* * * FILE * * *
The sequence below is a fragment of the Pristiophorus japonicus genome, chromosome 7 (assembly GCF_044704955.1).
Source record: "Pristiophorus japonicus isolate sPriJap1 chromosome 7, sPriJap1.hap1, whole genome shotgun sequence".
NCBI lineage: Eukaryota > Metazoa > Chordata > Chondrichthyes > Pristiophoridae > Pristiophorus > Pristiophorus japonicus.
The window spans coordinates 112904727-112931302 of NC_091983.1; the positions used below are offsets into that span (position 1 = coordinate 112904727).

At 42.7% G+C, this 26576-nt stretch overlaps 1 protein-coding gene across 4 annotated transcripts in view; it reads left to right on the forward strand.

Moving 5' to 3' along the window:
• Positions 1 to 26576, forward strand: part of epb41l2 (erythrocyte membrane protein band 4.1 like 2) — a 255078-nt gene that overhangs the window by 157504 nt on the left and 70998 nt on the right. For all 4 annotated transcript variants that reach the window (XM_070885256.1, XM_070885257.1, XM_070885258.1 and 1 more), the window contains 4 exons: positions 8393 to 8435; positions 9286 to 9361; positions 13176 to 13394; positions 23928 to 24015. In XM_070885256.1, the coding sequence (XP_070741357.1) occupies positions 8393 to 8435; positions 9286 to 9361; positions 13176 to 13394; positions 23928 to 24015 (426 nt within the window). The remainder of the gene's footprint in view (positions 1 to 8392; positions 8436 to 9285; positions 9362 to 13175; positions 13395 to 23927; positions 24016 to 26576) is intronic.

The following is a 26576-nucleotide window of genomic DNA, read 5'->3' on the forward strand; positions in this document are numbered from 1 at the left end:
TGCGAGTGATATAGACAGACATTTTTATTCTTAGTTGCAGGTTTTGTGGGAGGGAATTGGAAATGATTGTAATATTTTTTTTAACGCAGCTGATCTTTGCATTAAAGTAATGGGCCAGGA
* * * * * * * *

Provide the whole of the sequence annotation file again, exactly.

The sequence below is a fragment of the Pristiophorus japonicus genome, chromosome 7 (assembly GCF_044704955.1).
Source record: "Pristiophorus japonicus isolate sPriJap1 chromosome 7, sPriJap1.hap1, whole genome shotgun sequence".
NCBI lineage: Eukaryota > Metazoa > Chordata > Chondrichthyes > Pristiophoridae > Pristiophorus > Pristiophorus japonicus.
The window spans coordinates 112904727-112931302 of NC_091983.1; the positions used below are offsets into that span (position 1 = coordinate 112904727).

At 42.7% G+C, this 26576-nt stretch overlaps 1 protein-coding gene across 4 annotated transcripts in view; it reads left to right on the forward strand.

Moving 5' to 3' along the window:
• Positions 1 to 26576, forward strand: part of epb41l2 (erythrocyte membrane protein band 4.1 like 2) — a 255078-nt gene that overhangs the window by 157504 nt on the left and 70998 nt on the right. For all 4 annotated transcript variants that reach the window (XM_070885256.1, XM_070885257.1, XM_070885258.1 and 1 more), the window contains 4 exons: positions 8393 to 8435; positions 9286 to 9361; positions 13176 to 13394; positions 23928 to 24015. In XM_070885256.1, the coding sequence (XP_070741357.1) occupies positions 8393 to 8435; positions 9286 to 9361; positions 13176 to 13394; positions 23928 to 24015 (426 nt within the window). The remainder of the gene's footprint in view (positions 1 to 8392; positions 8436 to 9285; positions 9362 to 13175; positions 13395 to 23927; positions 24016 to 26576) is intronic.

The following is a 26576-nucleotide window of genomic DNA, read 5'->3' on the forward strand; positions in this document are numbered from 1 at the left end:
TGCGAGTGATATAGACAGACATTTTTATTCTTAGTTGCAGGTTTTGTGGGAGGGAATTGGAAATGATTGTAATATTTTTTTTAACGCAGCTGATCTTTGCATTAAAGTAATGGGCCAGGA